MPR offers Pension Liability Insurance to those responsible for establishing, maintaining and managing employee pension and benefit plans.
Pension liability insurance can provide peace of mind that, if something does go wrong, there is a product crafted specifically to accommodate the consequences. The insurance provides protection to all kinds of organisations against the risks arising out of what has always been a complex area.
Why do your clients need Pension Liability Insurance?
- Trustees play a vital role in the running of pension schemes and, although many are volunteers, they are required to act in a professional manner. The responsibilities placed upon them by pensions law and other legislation are onerous, and can be personal.
- Exoneration will usually be allowed under the terms of a scheme, but the scheme will still be short of the funds which were used to stand behind that obligation to exonerate. These costs do not evaporate and must be displaced somewhere, typically to the fund or the employer.
- Pensions have always been complicated and the law surrounding them has been constantly evolving for many years. Navigating the changes and making sure knowledge and scheme arrangements are up to date is a constant challenge. The purchase of a properly drafted insurance policy can be a cost-effective means of protecting members benefits, individual trustees, the sponsoring employer, pension managers and internal administrators from losses resulting from claims.
What does the policy cover?
- The purpose of the policy is to insure pension schemes and other benefit plans, trustees thereof, corporate trustees, companies, directors, officers and employees for wrongful acts, errors or omissions in respect of the operation of benefit plans and representation costs in benefit plan-related investigations of them by regulators.
- The policy will cover loss resulting from covered claims against covered parties alleging wrongful acts, error or omission, misstatement, neglect, breach of duty, breach of trust and maladministration.
What limits are available?
Up to £10 million for any one claim.
What does an underwriter like to see?
- Financially sound organisations with consistent and experienced management.
- Adequately funded schemes.
- Long standing relationships with professional advisers.
- In-house administrators.
Is there anything an underwriter wouldn’t insure?
- Schemes that have experienced a high turnover of advisers may suggest an underlying issue in need of further investigation.
- Schemes that are in assessment for the Pension Protection Fund, or employers that are in an insolvency procedure are unlikely to to be insurable.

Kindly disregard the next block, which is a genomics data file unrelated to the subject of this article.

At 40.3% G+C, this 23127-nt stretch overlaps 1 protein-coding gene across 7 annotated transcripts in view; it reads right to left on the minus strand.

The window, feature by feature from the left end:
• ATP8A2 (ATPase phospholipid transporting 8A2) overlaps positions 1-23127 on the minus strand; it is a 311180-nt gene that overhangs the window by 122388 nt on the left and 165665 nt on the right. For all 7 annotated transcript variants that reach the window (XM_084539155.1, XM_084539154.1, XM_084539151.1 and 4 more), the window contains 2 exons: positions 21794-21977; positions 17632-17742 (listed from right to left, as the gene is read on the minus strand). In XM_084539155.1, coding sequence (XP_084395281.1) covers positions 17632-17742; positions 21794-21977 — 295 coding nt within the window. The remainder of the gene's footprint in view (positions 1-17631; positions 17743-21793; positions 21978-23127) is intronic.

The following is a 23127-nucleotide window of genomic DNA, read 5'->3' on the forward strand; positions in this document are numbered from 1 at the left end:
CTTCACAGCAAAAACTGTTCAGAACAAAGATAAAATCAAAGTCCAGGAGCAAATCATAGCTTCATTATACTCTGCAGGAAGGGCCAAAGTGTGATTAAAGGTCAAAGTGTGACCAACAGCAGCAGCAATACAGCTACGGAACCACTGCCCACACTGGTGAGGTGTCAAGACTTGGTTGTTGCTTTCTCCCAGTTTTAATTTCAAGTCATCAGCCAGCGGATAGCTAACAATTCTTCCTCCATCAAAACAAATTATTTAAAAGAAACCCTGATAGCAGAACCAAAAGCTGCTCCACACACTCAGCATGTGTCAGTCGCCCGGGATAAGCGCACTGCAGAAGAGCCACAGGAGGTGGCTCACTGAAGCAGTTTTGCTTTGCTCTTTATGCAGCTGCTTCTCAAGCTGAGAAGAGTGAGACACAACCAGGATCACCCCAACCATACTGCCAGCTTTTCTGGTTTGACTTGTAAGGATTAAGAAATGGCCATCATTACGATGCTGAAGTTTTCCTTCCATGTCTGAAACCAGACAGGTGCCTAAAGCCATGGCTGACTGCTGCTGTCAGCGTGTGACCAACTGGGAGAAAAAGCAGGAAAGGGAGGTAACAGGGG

- Underwriters will exercise caution around aspects such as changing investment strategies and persistent late payment of contributions.
Why choose MPR?
- Deep experience over many years in all the products we underwrite
- Simple and clearly stated policy language with the removal of ambiguity
- A straightforward, broker focussed, technical and service based proposition
- Strong financial rating
- Broad definition of insured including corporate trustees, employers, constructive trustees, directors and officers of employers
- Confining the benefit of insurance to trustees only would limit the value of the cover. An exoneration or indemnity may be given by the scheme or the sponsoring employer company and this will certainly help to deflect liability from the trustees in some cases. However, in other scenarios the claim may be made against another party involved in the operation of the scheme. Additionally, the deflected liability of the trustee has to land somewhere. Having a broader definition of who is insured helps to accommodate claims against trustees that succeed, those that are indemnified where the costs are directed elsewhere and those claim that are not made against trustees in the first place.
- Flexible language to cope with ongoing changes
- Very few things stand still for long, and pensions are no exception. A benefit of pension liability insurance is that it can accommodate many of the changes that take place automatically. Even if a scheme winds up, there will nonetheless be cover with respect to that scheme for wrongful acts prior to and after, and (as concerns investigations) conduct prior to and after, the start of winding-up.
- Service Provider Pursuit Costs